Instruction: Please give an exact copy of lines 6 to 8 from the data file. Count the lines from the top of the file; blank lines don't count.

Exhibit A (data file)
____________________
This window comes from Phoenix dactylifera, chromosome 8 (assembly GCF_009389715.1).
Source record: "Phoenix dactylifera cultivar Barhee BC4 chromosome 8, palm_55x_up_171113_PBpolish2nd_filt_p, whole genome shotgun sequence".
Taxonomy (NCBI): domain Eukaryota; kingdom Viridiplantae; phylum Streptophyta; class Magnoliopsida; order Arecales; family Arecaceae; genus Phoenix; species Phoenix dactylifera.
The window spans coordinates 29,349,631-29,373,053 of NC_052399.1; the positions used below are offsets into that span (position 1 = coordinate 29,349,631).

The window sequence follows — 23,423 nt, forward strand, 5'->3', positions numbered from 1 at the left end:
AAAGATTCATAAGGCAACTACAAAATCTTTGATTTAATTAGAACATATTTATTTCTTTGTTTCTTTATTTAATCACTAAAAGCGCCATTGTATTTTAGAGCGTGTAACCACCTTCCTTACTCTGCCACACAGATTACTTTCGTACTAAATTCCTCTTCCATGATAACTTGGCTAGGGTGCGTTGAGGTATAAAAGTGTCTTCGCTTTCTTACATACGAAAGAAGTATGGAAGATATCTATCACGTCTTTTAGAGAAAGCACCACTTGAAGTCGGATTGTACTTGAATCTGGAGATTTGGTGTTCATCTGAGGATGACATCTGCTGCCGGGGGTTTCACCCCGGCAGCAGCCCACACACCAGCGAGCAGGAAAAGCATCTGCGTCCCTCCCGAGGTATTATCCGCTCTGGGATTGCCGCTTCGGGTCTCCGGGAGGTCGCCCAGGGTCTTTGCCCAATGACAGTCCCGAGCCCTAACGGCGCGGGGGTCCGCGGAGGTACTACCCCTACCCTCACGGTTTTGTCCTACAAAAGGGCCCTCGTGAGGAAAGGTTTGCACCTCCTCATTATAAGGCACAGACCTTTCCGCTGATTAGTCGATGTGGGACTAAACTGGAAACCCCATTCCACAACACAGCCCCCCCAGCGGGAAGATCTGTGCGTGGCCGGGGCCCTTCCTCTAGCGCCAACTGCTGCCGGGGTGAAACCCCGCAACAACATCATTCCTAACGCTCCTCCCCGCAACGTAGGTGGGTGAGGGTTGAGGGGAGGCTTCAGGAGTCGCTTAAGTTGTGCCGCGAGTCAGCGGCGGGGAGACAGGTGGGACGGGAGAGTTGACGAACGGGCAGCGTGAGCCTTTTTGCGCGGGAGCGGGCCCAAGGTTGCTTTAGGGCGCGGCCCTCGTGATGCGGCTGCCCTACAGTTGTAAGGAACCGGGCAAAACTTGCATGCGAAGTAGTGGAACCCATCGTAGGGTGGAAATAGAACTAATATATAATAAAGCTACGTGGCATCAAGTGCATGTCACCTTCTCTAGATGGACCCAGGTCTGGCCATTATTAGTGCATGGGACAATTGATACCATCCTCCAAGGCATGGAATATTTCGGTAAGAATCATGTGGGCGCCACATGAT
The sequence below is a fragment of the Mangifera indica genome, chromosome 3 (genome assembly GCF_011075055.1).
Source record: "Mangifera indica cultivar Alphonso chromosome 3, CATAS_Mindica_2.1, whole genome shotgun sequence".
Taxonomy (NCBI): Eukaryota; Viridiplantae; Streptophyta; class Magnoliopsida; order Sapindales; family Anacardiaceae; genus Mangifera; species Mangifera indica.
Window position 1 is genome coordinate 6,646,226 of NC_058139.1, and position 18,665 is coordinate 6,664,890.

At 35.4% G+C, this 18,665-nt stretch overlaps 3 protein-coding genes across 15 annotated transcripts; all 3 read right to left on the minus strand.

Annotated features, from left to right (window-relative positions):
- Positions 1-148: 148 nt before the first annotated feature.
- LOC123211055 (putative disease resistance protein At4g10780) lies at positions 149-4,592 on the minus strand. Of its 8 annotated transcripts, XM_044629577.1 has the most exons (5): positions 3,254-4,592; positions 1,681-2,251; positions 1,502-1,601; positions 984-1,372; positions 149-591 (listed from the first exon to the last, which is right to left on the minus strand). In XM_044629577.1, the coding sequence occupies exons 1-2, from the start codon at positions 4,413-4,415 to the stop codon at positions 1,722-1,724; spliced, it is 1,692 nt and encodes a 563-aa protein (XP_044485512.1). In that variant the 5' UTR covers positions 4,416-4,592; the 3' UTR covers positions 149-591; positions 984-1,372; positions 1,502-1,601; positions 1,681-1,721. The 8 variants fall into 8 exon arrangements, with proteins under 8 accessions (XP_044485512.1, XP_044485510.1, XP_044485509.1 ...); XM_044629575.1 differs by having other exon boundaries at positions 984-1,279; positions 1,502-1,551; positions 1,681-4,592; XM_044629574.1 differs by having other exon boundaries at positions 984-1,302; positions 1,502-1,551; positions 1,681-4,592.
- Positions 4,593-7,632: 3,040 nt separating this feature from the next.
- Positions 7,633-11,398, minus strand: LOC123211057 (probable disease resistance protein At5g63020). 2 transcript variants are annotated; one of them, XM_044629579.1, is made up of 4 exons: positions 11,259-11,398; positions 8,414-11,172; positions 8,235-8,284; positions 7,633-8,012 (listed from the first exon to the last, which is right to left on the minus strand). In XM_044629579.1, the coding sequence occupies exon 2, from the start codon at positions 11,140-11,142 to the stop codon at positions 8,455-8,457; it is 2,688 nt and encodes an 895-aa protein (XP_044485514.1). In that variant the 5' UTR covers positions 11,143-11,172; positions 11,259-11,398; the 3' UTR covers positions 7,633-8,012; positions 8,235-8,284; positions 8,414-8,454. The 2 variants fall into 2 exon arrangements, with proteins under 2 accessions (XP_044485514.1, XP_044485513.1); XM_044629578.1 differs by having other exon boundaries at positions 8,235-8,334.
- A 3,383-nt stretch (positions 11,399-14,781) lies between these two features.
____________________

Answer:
AAAGATTCATAAGGCAACTACAAAATCTTTGATTTAATTAGAACATATTTATTTCTTTGTTTCTTTATTTAATCACTAAAAGCGCCATTGTATTTTAGAGCGTGTAACCACCTTCCTTACTCTGCCACACAGATTACTTTCGTACTAAATTCCTCTTCCATGATAACTTGGCTAGGGTGCGTTGAGGTATAAAAGTGTCTTCGCTTTCTTACATACGAAAGAAGTATGGAAGATATCTATCACGTCTTTTAGAGAAAGCACCACTTGAAGTCGGATTGTACTTGAATCTGGAGATTTGGTGTTCATCTGAGGATGACATCTGCTGCCGGGGGTTTCACCCCGGCAGCAGCCCACACACCAGCGAGCAGGAAAAGCATCTGCGTCCCTCCCGAGGTATTATCCGCTCTGGGATTGCCGCTTCGGGTCTCCGGGAGGTCGCCCAGGGTCTTTGCCCAATGACAGTCCCGAGCCCTAACGGCGCGGGGGTCCGCGGAGGTACTACCCCTACCCTCACGGTTTTGTCCTACAAAAGGGCCCTCGTGAGGAAAGGTTTGCACCTCCTCATTATAAGGCACAGACCTTTCCGCTGATTAGTCGATGTGGGACTAAACTGGAAACCCCATTCCACAACACAGCCCCCCCAGCGGGAAGATCTGTGCGTGGCCGGGGCCCTTCCTCTAGCGCCAACTGCTGCCGGGGTGAAACCCCGCAACAACATCATTCCTAACGCTCCTCCCCGCAACGTAGGTGGGTGAGGGTTGAGGGGAGGCTTCAGGAGTCGCTTAAGTTGTGCCGCGAGTCAGCGGCGGGGAGACAGGTGGGACGGGAGAGTTGACGAACGGGCAGCGTGAGCCTTTTTGCGCGGGAGCGGGCCCAAGGTTGCTTTAGGGCGCGGCCCTCGTGATGCGGCTGCCCTACAGTTGTAAGGAACCGGGCAAAACTTGCATGCGAAGTAGTGGAACCCATCGTAGGGTGGAAATAGAACTAATATATAATAAAGCTACGTGGCATCAAGTGCATGTCACCTTCTCTAGATGGACCCAGGTCTGGCCATTATTAGTGCATGGGACAATTGATACCATCCTCCAAGGCATGGAATATTTCGGTAAGAATCATGTGGGCGCCACATGAT
The sequence below is a fragment of the Mangifera indica genome, chromosome 3 (genome assembly GCF_011075055.1).
Source record: "Mangifera indica cultivar Alphonso chromosome 3, CATAS_Mindica_2.1, whole genome shotgun sequence".